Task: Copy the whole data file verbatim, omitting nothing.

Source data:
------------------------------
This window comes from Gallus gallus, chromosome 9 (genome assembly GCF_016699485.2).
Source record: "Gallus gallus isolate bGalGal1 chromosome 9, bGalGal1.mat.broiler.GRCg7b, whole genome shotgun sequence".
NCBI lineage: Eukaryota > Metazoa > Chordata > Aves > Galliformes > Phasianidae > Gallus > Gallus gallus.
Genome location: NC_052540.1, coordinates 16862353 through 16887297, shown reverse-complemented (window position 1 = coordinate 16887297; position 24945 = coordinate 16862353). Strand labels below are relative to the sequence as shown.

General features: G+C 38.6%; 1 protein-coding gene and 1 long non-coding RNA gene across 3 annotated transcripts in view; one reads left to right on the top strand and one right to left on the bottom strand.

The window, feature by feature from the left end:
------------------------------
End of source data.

This window comes from Gallus gallus, chromosome 9 (genome assembly GCF_016699485.2).
Source record: "Gallus gallus isolate bGalGal1 chromosome 9, bGalGal1.mat.broiler.GRCg7b, whole genome shotgun sequence".
NCBI lineage: Eukaryota > Metazoa > Chordata > Aves > Galliformes > Phasianidae > Gallus > Gallus gallus.
Genome location: NC_052540.1, coordinates 16862353 through 16887297, shown reverse-complemented (window position 1 = coordinate 16887297; position 24945 = coordinate 16862353). Strand labels below are relative to the sequence as shown.

General features: G+C 38.6%; 1 protein-coding gene and 1 long non-coding RNA gene across 3 annotated transcripts in view; one reads left to right on the top strand and one right to left on the bottom strand.

The window, feature by feature from the left end: